By YADANA HTUN | Associated Press

Myanmar villagers unhappy that Suu Kyi backs mine.


  • Protesting villagers march and shout slogans as they stage a rally against a recent report on Letpataung copper mine project by investigation commission, in Monywa township, 760 kilometers (450 miles) north of Yangon, central Myanmar, Wednesday, March 13, 2013. Opponents of a nearly $1 billion copper mine in northwestern Myanmar expressed outrage Tuesday over the government-ordered report that said the project should continue and that refrained from demanding punishment for police involved in a violent crackdown on protesters. (AP Photo/Khin Maung Win)

    View PhotoAssociated Press/Khin Maung Win – Protesting villagers march and shout slogans as they stage a rally against a recent report on Letpataung copper mine project by investigation commission, in Monywa township, …more 

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MONYWA, Myanmar (AP) — Opposition leader Aung San Suu Kyimet with rare public scorn while trying to justify an official report endorsing continued operation of a copper mine in northwestern Myanmar opposed by many local residents.

Suu Kyi talked with protesters in Monywa township and with mine officials Wednesday about the report of a commission she led to investigate the Letpadaung mine’s operations and a police crackdown last November that badly injured scores of protesters.

The report, made public Tuesday, said honoring the mining contract with a Chinese joint venture outweighed villagers’ demands that mining operations be halted because of alleged social and environmental problems. It only mildly criticized police, despite the injuries caused to protesters, mostly Buddhist monks, by the use of incendiary smoke bombs.

More than 700 protesters shouted denunciations of the report as Suu Kyi’s motorcade passed between visits to four local villages.

Raising their fists in the air, protesters yelled, “We don’t want the commission” and “To stop the Letpadaung copper project is our duty,” shouting louder as Suu Kyi’s car came closer.

Sandar, a protester from Alaltaw village, said the report neglected the troubles the mine caused local residents.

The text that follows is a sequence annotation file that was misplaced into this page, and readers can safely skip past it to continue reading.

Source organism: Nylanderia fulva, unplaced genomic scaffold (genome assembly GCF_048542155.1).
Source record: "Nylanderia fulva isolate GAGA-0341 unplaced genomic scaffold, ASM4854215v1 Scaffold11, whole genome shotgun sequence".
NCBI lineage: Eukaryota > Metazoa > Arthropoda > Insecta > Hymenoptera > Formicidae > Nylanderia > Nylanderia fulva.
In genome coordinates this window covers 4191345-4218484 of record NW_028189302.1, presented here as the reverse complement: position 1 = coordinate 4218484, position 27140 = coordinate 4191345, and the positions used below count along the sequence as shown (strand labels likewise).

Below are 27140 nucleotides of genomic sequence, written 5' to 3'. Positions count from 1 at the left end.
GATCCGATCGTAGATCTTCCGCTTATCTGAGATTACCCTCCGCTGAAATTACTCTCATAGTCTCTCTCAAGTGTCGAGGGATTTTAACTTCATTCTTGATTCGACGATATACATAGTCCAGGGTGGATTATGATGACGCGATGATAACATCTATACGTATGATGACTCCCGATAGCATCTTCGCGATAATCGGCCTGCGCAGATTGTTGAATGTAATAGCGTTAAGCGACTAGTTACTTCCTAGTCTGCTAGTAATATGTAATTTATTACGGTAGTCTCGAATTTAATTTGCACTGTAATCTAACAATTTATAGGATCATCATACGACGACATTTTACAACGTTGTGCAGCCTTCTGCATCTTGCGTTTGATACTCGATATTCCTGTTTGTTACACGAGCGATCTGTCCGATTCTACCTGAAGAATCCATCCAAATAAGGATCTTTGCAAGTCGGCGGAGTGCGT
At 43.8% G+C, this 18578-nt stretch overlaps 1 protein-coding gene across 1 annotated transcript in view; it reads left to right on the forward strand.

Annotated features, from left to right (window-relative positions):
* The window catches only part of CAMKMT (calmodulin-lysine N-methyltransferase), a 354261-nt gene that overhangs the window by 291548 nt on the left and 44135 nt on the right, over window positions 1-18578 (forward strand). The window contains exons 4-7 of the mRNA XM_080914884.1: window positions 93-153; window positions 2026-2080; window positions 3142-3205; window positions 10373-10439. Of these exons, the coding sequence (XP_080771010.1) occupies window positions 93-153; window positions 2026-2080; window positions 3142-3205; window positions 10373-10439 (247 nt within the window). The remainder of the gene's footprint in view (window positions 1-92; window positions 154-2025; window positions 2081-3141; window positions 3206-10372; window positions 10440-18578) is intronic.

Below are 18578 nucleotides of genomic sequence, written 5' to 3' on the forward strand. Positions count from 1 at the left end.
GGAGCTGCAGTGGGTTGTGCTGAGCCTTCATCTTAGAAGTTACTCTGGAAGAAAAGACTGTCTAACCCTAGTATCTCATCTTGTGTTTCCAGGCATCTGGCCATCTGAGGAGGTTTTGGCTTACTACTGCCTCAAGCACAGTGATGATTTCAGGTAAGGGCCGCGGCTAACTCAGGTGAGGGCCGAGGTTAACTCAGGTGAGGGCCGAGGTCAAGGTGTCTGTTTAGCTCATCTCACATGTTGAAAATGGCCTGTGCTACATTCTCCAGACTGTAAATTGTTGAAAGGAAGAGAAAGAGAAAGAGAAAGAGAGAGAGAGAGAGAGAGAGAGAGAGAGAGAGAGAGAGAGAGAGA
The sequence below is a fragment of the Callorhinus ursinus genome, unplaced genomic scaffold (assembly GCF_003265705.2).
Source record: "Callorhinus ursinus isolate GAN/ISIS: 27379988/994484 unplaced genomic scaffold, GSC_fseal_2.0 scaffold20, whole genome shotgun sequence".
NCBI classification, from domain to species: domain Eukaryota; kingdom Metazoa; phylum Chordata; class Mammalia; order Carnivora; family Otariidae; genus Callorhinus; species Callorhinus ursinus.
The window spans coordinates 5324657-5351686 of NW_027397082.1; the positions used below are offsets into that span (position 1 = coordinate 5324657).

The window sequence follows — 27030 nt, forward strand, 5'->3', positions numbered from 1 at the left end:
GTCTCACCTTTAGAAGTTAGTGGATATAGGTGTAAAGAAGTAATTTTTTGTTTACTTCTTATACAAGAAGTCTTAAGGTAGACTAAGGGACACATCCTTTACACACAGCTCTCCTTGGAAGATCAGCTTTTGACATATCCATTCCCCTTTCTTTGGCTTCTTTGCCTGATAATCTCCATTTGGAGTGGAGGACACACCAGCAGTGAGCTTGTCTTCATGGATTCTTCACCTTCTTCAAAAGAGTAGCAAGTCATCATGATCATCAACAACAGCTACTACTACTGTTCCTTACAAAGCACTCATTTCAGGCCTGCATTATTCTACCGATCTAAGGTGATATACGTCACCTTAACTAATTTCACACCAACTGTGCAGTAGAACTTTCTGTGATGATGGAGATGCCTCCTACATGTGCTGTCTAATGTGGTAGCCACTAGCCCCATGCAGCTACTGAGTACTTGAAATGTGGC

“We feel that Mother Suu doesn’t have sympathy for us. We are fighting for the truth,” she said, calling Suu Kyi by a term used by her supporters.

“We are not clear whether she made this decision because she is afraid of the military company or because she doesn’t love us. We want her to know that we are not protesting out of idleness,” she said. Myanmar Economic Holding Ltd., a military-controlled holding company, is the local joint ventureparty in the mine.

Suu Kyi’s endorsement of the commission’s findings could erode some of the deep and wide support she has enjoyed for more than two decades as she spearheaded the democratic opposition to the repressive former military government. A nominally civilian elected government took power in 2011, and Suu Kyi’s National League for Democracy party contested by-elections last year, giving her a seat in parliament.

As her party has agreed to play by parliamentary rules — in effect endorsing the army-backed government’s reform efforts — there is an opening for more hard-core anti-military activists to win over a share of disaffected voters who prefer a quicker pace of change than allowed under the army-dictated constitution. The next general election is in 2015.

Protesters say the mine, a joint venture with China’s Wan Bao mining company, causes environmental, social and health problems and should be shut down.

The report said the operation should not be halted but acknowledged that the mine lacked strong environmental protection measures and would not create more jobs for local people. It said scrapping the mine could create tension with China and could discourage badly needed foreign investment.

Those seeking to stop the project contend that the $997 million joint venture deal, signed in May 2010, did not undergo parliamentary scrutiny because it was concluded under the previous military regime.

Many in Myanmar remain suspicious of the military and regard China as an aggressive and exploitative investor that helped support military rule.

The commission faulted the police force for failing to understand how the smoke bombs worked and recommended that police receive riot-control training, but failed to hold any official accountable.

Suu Kyi held question-and-answer sessions with villagers and met with executives from the mining company.

She told villagers that if they wanted to protest the report’s findings, they should demonstrate at her home, not at the mining company. Emphasizing the rule of law, she said any such protest must follow the law requiring prior permission, otherwise police would be summoned.

She said her commission considered three options for the mine: to continue, to stop or to continue with changes. The commission recommended the third way.

“If we stopped it completely, where would we get money to heal the current environmental destruction? The shutdown of the mine is not beneficial for locals. If we break the agreement made with another country, the countries of the world will suppose that Myanmar is financially unreliable,” Suu Kyi said.

Several villagers said they rejected Suu Kyi’s position. At a protest camp a short distance from the mining company’s offices, Nyein, 49, said demonstrators would fight until death to recover mountain land taken over for the mine. She was forced to relinquish her four-acre plot three years ago to make way for the project.